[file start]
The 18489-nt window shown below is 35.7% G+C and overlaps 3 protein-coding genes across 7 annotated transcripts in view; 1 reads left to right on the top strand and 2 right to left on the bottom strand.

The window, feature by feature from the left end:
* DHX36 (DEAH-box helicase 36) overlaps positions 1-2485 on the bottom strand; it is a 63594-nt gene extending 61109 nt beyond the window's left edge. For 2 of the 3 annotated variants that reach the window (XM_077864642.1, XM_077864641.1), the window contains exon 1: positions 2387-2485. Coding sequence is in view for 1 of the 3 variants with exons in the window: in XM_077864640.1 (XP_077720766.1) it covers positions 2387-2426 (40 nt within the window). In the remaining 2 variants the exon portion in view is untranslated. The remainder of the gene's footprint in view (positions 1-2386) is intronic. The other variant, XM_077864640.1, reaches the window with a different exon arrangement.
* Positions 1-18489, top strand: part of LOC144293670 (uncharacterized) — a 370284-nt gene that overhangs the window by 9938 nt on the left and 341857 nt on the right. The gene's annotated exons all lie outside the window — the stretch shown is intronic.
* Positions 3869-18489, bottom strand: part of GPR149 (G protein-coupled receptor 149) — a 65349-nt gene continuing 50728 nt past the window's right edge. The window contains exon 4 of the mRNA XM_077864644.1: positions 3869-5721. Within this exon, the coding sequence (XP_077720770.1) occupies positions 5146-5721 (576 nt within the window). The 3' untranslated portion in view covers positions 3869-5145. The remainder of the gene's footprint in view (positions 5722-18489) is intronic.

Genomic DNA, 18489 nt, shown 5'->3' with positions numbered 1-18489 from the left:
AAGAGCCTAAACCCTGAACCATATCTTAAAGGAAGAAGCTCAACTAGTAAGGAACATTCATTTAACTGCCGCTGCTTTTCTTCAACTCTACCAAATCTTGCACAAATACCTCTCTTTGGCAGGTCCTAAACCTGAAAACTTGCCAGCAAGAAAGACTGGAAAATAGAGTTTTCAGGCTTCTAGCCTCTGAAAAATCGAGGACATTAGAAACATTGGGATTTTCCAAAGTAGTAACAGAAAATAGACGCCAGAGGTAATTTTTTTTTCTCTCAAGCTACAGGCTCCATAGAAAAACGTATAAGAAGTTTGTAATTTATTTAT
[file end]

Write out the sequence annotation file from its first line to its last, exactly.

The 18489-nt window shown below is 35.7% G+C and overlaps 3 protein-coding genes across 7 annotated transcripts in view; 1 reads left to right on the top strand and 2 right to left on the bottom strand.

The window, feature by feature from the left end:
* DHX36 (DEAH-box helicase 36) overlaps positions 1-2485 on the bottom strand; it is a 63594-nt gene extending 61109 nt beyond the window's left edge. For 2 of the 3 annotated variants that reach the window (XM_077864642.1, XM_077864641.1), the window contains exon 1: positions 2387-2485. Coding sequence is in view for 1 of the 3 variants with exons in the window: in XM_077864640.1 (XP_077720766.1) it covers positions 2387-2426 (40 nt within the window). In the remaining 2 variants the exon portion in view is untranslated. The remainder of the gene's footprint in view (positions 1-2386) is intronic. The other variant, XM_077864640.1, reaches the window with a different exon arrangement.
* Positions 1-18489, top strand: part of LOC144293670 (uncharacterized) — a 370284-nt gene that overhangs the window by 9938 nt on the left and 341857 nt on the right. The gene's annotated exons all lie outside the window — the stretch shown is intronic.
* Positions 3869-18489, bottom strand: part of GPR149 (G protein-coupled receptor 149) — a 65349-nt gene continuing 50728 nt past the window's right edge. The window contains exon 4 of the mRNA XM_077864644.1: positions 3869-5721. Within this exon, the coding sequence (XP_077720770.1) occupies positions 5146-5721 (576 nt within the window). The 3' untranslated portion in view covers positions 3869-5145. The remainder of the gene's footprint in view (positions 5722-18489) is intronic.

Genomic DNA, 18489 nt, shown 5'->3' with positions numbered 1-18489 from the left:
AAGAGCCTAAACCCTGAACCATATCTTAAAGGAAGAAGCTCAACTAGTAAGGAACATTCATTTAACTGCCGCTGCTTTTCTTCAACTCTACCAAATCTTGCACAAATACCTCTCTTTGGCAGGTCCTAAACCTGAAAACTTGCCAGCAAGAAAGACTGGAAAATAGAGTTTTCAGGCTTCTAGCCTCTGAAAAATCGAGGACATTAGAAACATTGGGATTTTCCAAAGTAGTAACAGAAAATAGACGCCAGAGGTAATTTTTTTTTCTCTCAAGCTACAGGCTCCATAGAAAAACGTATAAGAAGTTTGTAATTTATTTAT